As a mom, Gemma Crowe understands the importance of having swimwear for you pre-pregnancy, during pregnancy, and then postpartum. She created Infamous Swim, a line that speaks to that journey. The pieces are designed for you to love your figure and feel comfortable. In some cases, you can pick your size if you have a longer torso and size down if you have a shorter torso. Also, there are mini versions available in certain iterations if you feel like matching up with your kid.
Sometimes wanting affordable swimwear can come at a cost to style, but Mango gives you both. The pieces are sleek and great for creating memories with college friends or reliving them as you watch your kids play in the sand.
Oceanus Swimwear is a good option if you love glitter and sophistication. Each piece is made with Swarovski crystals and recycled materials. Designer Hannah Attalah found the perfect blend of glam and swimwear using fabrics that minimize waste (the Lycra used is made from recycled fishing nets). The embroidery beading is decomposable, and none of the materials used are derived from any animals.
Lululemon is well known and loved for its versatile and super soft workout gear, and the swimsuits encompass much of that. The pieces are sleek, with minimal design and classic shapes.
At the forefront of Everlane’s foundation is an ethical approach to finding factories and developing relationships with the owners. The brand’s site states that each factory is given a compliance audit to check things like fair wages, reasonable hours, and the environmental impact. Additionally, each piece is made from Econyl fabric (which is meant to last), and each item is tested on 112 women to ensure fit.
Sustainability can take many forms, and in the case of Wolven, it means creating multifunctional and sustainable items. So flip inside out when you want a new look, wash them less because they are made with antimicrobial materials increasing the clothing lifecycle reducing water use, waste, and pollution. Plus, it is an excellent way to keep a couple of extra bucks in your pocket as you may buy less clothing.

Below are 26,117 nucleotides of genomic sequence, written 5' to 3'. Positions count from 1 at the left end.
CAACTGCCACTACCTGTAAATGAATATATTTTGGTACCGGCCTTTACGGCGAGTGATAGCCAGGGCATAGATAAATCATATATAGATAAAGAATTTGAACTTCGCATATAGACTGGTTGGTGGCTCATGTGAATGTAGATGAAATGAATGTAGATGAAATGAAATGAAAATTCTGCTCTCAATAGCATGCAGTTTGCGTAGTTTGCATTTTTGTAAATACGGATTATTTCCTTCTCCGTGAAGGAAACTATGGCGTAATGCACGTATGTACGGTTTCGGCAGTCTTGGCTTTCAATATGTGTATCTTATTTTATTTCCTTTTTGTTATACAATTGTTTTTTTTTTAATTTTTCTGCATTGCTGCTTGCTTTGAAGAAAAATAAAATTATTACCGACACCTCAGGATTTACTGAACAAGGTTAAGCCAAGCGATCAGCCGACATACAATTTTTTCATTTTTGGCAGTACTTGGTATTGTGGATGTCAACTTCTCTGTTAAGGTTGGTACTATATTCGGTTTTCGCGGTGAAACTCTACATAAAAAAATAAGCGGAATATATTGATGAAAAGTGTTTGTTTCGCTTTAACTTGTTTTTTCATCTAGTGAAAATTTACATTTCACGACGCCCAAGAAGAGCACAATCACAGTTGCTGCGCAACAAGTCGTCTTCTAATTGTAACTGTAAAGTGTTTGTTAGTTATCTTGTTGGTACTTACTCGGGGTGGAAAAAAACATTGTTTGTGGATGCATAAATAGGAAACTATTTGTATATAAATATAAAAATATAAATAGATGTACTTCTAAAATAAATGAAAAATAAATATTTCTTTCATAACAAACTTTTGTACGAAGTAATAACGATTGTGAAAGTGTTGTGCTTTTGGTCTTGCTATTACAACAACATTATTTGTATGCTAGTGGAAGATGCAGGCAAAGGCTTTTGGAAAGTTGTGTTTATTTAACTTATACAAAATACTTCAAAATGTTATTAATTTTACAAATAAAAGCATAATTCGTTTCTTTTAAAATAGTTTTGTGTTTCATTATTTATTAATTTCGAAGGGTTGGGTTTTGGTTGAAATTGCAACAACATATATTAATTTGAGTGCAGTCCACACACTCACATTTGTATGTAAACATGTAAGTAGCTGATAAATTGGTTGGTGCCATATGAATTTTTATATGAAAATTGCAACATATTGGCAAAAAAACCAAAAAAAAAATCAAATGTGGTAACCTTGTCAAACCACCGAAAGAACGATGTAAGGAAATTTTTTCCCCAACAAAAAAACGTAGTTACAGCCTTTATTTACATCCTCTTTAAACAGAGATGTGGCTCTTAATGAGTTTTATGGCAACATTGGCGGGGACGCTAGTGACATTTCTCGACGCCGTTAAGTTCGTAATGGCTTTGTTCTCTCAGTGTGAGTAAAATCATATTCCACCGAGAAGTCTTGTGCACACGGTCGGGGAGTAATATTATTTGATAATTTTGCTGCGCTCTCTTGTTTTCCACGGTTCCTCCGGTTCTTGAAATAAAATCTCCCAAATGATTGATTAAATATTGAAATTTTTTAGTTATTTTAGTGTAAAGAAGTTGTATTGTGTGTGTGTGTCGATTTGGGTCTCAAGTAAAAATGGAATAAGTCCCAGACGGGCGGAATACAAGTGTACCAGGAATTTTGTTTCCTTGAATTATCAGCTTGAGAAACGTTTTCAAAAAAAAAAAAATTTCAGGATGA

UBU was founded on the principle that we all should be comfortable with who we are. The bathing suits are made to be comfortable and flattering, featuring styles that can minimize, highlight and emphasize where you feel best. The brand’s swimwear is versatile and can be paired with jeans, maxi skirts, or even under a cardigan or blazer.
Andrea Iyamah was launched in 2011 by Nigerian fashion designer Andrea Dumebi Iyamah. Travel and elements of nature inspire the fashion line. The swimsuits are feminine with classic cuts with enough edge that the wearer can embrace their uniqueness.
We are not going to lie; this brand is all about the teeny weeny string bikini. However, Sommer Swim’s website states that they also foster relationships with the artisans who make their apparel, pay the employees above minimum wage and other benefits and follow the internationally recognized standards of the Ethical Trading Initiative. The swimwear is made in Bali, Indonesia, at a family-owned and operated factory exclusive to the brand.
MBM Swim was founded by self-taught designer Marcia Maxwell in 2017 and built on her love of clean lines and swimwear. The pieces are old Hollywood glam with a mix of elegant and sexy. They can be worn to the beach alone, as a bodysuit with jeans or a maxi skirt, or underneath a blazer.
At this point, most have heard that using sunscreen is one of the easiest ways to reduce the chances of skin cancer and premature aging of the skin. And luckily, there are brands like Coolibar that also add sun protection to their swimwear and other products in the brand’s line. So while you may have to reapply sunscreen to exposed areas throughout the day, at least you have UPF 50+ protection on the part covered by Coolibar’s rash tops, swim shorts, swim capris, tights, and skorts.
Betsy Johnson, the founder of Swimzip, was diagnosed with skin cancer at 26 propelling her to switch from a corporate career to something that better resonated with her. And thus, Swimzip UPF 50 clothing was formed. The brand boasts that the products are sun-safe, stylish, functional, and affordable.
Former fashion industry insider Mika Oakes started MOLOCO after having a hard time finding chic and functional swimsuits during her first pregnancy and postpartum journey. She created the line with a desire to make people feel beautiful and supported as they take care of kids and themselves. The suits are versatile and adapt to the changes in your body.